Butterflies - Peacock (Aglais io)
The unmistakable Peacock, is one of The most beautiful and readily identifiable butterflies in The UK. The eyespots act as a highly effective deterrent to potential predators which even manage to frighten large birds away. The underside of the wings are almost black and render the butterfly almost invisible when its wings are folded upright. If that isn't enough, a loud grating noise produced by the rasping of The forewings also acts as a secondary deterrent
The territorial instinct of the male Peacock protecting a prime patch of nettles often results in males trying to chase off birds who venture too close to his patch.
Hibernation takes place in hollow trees, garden sheds and other sheltered places. Hibernating Adults can sometimes be seen on the wing in January on mild sunny days and is usually seen throughout late spring, summer and early autumn, with a peak in numbers in August.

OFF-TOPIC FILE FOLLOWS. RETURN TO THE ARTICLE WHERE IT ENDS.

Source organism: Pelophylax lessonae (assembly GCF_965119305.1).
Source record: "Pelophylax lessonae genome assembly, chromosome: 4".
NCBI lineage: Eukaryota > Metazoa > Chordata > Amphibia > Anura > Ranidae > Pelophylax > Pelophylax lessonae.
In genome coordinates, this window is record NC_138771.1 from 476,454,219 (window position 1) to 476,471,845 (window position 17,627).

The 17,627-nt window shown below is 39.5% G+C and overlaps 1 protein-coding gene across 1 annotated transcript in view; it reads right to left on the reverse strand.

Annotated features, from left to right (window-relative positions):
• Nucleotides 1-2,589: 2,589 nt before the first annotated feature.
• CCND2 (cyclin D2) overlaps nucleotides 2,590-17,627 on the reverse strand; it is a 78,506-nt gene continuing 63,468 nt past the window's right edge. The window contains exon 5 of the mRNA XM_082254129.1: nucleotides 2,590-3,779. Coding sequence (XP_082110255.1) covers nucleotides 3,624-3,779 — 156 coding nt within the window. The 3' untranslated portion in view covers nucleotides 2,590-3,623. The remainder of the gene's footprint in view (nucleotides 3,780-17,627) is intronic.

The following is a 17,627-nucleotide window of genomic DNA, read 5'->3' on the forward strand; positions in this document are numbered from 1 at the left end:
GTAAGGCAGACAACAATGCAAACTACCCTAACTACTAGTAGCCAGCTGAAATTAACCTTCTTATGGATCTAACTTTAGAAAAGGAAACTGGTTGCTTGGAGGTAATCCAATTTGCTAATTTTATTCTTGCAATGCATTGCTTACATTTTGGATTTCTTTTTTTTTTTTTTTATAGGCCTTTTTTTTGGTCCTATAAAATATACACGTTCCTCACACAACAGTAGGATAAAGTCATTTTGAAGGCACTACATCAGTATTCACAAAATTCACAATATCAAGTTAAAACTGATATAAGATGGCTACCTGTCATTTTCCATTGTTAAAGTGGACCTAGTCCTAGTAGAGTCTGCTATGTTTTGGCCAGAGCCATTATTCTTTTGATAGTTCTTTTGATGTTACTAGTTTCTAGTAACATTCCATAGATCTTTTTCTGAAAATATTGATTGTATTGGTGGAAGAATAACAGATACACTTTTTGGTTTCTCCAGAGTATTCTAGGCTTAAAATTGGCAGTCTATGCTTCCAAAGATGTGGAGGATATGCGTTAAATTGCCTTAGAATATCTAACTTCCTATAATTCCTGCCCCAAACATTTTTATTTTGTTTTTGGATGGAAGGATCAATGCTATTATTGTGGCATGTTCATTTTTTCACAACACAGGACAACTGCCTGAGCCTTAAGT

Please note that the scientific (latin) name for the Peacock changed in 2011 from Inachis io to Aglais io.
- Larval Food Plants
- Key Sites
Common Nettle (Urtica dioica)
Resident in Warwickshire.
Ashlawn Cutting (WWT Reserve) Ryton Wood (WWT Reserve)
A photographic slideshow displaying various images of the Peacock is currently in development.
Details of how you can supply your own photographs for display here will be made available soon.
The flight chart below is based on observations of the adult Peacock butterfly in Warwickshire between 2005 and 2008. Peak periods are shown in dark green.